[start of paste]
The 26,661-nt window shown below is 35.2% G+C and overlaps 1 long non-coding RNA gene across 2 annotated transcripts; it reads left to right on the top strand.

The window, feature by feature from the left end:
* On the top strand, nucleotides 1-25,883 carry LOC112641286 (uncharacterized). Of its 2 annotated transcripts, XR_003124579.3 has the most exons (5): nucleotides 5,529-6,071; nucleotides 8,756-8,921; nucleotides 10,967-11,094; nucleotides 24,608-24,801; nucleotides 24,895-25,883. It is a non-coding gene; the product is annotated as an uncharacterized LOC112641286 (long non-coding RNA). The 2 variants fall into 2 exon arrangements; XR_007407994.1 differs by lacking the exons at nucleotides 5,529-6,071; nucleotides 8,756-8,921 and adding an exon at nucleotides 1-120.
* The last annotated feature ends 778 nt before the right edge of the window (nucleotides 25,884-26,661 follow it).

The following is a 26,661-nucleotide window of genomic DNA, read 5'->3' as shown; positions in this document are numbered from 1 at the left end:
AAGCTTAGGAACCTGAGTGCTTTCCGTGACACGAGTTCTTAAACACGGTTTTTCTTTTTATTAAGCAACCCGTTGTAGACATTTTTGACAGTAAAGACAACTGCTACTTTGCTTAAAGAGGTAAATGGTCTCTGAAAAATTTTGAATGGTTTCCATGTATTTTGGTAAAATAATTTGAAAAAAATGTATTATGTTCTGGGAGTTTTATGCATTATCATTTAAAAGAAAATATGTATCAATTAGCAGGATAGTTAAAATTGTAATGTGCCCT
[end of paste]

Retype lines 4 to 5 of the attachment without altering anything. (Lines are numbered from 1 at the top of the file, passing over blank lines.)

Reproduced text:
* The last annotated feature ends 778 nt before the right edge of the window (nucleotides 25,884-26,661 follow it).

The following is a 26,661-nucleotide window of genomic DNA, read 5'->3' as shown; positions in this document are numbered from 1 at the left end: